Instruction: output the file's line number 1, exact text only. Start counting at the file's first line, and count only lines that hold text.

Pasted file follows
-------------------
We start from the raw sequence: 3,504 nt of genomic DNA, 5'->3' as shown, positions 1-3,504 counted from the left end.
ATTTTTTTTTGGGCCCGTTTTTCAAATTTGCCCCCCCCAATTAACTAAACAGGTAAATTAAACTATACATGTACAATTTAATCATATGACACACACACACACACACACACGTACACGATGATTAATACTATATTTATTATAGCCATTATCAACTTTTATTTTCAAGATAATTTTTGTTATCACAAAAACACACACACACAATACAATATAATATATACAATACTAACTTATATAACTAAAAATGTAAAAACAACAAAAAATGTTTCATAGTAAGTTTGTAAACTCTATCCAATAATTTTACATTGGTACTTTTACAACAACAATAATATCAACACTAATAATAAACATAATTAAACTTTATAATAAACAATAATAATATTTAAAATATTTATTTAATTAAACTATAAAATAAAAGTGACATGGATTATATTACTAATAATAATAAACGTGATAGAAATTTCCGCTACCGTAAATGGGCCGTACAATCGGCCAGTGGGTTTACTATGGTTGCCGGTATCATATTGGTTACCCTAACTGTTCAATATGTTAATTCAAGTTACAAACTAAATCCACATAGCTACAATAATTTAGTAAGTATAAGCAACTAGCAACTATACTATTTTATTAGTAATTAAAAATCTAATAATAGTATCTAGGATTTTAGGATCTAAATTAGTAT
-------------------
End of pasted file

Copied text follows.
We start from the raw sequence: 3,504 nt of genomic DNA, 5'->3' as shown, positions 1-3,504 counted from the left end.